Parental Pressure

“Shoot” “pass” “get rid of it” “not there” “what’s that” “no” “clear it” “down the line” a selection of comments shouted endlessly on the side of football pitches each weekend. Not to forget the collective gasps as a young kid has the nerve to dribble the ball away from inside his own box or the predictable collective groans if a kid fails with an ambitious trick or the said dribble. No I’m not talking about the coach today I’m discussing the behaviour of parents!

They support their kids love of the beautiful game. Come rain or shine they take them to numerous training sessions and matches; paying subs and buying all the latest equipment. However to many a grassroots coach and more importantly the child themselves the parent can be the biggest barrier to enjoyment and development. This subject is huge and I will only be able to scratch the surface.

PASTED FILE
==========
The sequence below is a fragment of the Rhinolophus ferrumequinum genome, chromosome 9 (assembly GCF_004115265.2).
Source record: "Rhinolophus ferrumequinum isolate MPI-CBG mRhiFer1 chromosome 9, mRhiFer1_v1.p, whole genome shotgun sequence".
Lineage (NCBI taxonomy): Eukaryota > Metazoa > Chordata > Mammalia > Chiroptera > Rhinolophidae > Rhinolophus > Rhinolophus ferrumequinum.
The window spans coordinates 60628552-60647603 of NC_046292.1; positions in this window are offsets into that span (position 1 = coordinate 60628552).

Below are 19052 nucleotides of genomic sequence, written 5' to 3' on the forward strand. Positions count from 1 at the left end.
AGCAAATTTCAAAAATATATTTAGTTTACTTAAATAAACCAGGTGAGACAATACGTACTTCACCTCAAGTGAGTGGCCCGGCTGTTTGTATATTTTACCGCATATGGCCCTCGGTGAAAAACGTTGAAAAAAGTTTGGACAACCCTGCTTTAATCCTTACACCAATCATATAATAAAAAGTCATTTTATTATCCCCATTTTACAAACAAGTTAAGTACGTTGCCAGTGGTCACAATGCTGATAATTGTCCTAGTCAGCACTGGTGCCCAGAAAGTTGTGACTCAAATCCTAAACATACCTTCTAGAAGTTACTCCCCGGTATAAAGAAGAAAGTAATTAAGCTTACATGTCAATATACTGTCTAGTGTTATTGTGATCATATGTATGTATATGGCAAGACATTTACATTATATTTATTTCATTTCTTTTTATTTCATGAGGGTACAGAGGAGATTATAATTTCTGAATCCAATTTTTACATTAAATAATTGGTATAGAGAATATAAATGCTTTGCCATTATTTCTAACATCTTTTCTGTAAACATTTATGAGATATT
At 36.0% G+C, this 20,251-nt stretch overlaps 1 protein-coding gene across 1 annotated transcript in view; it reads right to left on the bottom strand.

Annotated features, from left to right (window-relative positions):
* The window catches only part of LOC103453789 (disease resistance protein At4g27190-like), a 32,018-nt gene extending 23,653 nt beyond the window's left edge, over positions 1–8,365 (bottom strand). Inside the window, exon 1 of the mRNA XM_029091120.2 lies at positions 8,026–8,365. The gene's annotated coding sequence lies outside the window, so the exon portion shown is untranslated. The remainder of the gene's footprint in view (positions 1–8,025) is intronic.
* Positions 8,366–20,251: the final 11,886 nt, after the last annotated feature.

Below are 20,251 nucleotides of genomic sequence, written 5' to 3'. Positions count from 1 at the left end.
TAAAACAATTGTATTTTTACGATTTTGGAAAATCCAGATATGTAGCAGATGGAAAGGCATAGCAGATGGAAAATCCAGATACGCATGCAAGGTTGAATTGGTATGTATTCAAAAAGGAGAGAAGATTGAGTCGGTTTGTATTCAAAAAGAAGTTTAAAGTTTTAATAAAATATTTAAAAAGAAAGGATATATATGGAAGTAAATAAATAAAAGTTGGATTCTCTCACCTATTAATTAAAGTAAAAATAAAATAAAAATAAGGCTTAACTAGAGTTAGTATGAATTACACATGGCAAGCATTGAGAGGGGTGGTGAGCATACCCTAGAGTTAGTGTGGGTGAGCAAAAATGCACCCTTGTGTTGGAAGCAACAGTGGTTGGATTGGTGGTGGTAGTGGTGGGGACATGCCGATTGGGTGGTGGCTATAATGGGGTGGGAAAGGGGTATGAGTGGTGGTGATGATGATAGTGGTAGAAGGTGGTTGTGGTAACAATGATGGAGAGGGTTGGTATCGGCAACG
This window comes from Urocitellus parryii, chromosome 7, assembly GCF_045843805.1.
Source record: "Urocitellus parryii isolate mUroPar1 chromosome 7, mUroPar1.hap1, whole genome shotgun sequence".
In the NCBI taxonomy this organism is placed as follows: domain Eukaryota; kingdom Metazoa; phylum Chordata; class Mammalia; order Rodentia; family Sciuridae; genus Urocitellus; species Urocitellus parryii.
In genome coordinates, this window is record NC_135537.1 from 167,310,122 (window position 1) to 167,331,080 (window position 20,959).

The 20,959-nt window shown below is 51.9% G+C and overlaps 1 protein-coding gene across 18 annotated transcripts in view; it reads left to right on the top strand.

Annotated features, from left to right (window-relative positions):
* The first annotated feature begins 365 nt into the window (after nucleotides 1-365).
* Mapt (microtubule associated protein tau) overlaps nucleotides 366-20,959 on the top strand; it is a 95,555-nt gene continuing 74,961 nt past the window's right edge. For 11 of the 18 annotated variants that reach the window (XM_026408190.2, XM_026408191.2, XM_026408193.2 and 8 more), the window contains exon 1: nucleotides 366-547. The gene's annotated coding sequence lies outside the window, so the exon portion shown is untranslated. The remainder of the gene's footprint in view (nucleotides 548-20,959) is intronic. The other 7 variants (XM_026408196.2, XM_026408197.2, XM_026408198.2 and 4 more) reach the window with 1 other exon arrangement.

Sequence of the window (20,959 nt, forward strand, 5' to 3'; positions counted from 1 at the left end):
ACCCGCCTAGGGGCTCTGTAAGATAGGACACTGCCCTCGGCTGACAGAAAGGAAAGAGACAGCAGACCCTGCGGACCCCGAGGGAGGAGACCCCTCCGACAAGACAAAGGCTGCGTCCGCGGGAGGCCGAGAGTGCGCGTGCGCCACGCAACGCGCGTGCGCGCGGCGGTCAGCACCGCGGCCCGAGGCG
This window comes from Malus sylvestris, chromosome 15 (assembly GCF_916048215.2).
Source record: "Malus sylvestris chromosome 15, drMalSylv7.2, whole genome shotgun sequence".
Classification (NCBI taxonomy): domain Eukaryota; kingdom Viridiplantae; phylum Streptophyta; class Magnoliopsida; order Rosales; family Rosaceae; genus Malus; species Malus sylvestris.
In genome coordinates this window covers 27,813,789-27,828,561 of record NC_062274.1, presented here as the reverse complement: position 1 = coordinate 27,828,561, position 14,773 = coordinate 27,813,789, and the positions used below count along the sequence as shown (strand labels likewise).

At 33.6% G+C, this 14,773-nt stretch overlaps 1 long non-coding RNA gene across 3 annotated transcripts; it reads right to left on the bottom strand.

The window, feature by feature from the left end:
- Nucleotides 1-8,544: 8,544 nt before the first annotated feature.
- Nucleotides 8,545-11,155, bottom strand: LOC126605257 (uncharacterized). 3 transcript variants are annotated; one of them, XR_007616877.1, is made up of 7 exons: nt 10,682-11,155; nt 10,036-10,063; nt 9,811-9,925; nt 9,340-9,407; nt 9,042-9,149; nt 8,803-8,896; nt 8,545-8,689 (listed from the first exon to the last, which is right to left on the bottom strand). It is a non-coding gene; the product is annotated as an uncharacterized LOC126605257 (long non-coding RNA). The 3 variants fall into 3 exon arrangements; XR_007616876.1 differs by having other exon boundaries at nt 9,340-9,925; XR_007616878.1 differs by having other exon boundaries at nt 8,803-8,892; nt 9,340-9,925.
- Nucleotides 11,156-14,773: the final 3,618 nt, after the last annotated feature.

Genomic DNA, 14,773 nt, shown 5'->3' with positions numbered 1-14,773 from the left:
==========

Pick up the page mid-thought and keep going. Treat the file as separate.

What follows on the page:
I believe it is fair to conclude that the vast majority of parents in their own mind genuinely want the best for their kids but most are oblivious to the impact that their actions/behaviours have on their child. Culturally there are huge problems with the development of kids and I have discussed at length in previous blogs the negative effect poor coaching behaviours can have on enjoyment and development. Poor parental behaviours can have an equally negative effect. I strongly believe we need to improve coach education and develop club philosophies that drive change within our culture challenging current behaviours. The FA are introducing mentoring schemes to help volunteer coaches and to develop club philosophies but without significant resources which at this moment I do not believe the FA will invest this initiative will take years and years to have a significant impact. The education of parents also needs to take high priority within any coach/club  philosophy.